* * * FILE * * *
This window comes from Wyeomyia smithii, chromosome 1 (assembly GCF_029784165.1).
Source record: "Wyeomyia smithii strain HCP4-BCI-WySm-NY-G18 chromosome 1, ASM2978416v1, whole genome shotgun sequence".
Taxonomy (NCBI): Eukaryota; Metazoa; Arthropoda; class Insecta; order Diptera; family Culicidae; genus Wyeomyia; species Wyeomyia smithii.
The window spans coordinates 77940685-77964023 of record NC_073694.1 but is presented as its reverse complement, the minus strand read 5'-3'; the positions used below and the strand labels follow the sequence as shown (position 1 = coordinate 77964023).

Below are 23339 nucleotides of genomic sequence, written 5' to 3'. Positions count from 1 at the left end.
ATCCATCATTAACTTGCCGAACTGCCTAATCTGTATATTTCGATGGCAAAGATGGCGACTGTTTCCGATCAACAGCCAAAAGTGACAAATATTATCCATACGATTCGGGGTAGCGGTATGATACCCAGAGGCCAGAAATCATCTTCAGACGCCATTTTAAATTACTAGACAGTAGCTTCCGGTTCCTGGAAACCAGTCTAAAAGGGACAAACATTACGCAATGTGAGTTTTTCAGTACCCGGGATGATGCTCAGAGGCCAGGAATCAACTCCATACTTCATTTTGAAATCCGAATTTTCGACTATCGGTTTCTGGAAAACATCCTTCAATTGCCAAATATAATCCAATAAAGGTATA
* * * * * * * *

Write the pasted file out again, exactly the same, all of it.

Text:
This window comes from Wyeomyia smithii, chromosome 1 (assembly GCF_029784165.1).
Source record: "Wyeomyia smithii strain HCP4-BCI-WySm-NY-G18 chromosome 1, ASM2978416v1, whole genome shotgun sequence".
Taxonomy (NCBI): Eukaryota; Metazoa; Arthropoda; class Insecta; order Diptera; family Culicidae; genus Wyeomyia; species Wyeomyia smithii.
The window spans coordinates 77940685-77964023 of record NC_073694.1 but is presented as its reverse complement, the minus strand read 5'-3'; the positions used below and the strand labels follow the sequence as shown (position 1 = coordinate 77964023).

Below are 23339 nucleotides of genomic sequence, written 5' to 3'. Positions count from 1 at the left end.
ATCCATCATTAACTTGCCGAACTGCCTAATCTGTATATTTCGATGGCAAAGATGGCGACTGTTTCCGATCAACAGCCAAAAGTGACAAATATTATCCATACGATTCGGGGTAGCGGTATGATACCCAGAGGCCAGAAATCATCTTCAGACGCCATTTTAAATTACTAGACAGTAGCTTCCGGTTCCTGGAAACCAGTCTAAAAGGGACAAACATTACGCAATGTGAGTTTTTCAGTACCCGGGATGATGCTCAGAGGCCAGGAATCAACTCCATACTTCATTTTGAAATCCGAATTTTCGACTATCGGTTTCTGGAAAACATCCTTCAATTGCCAAATATAATCCAATAAAGGTATA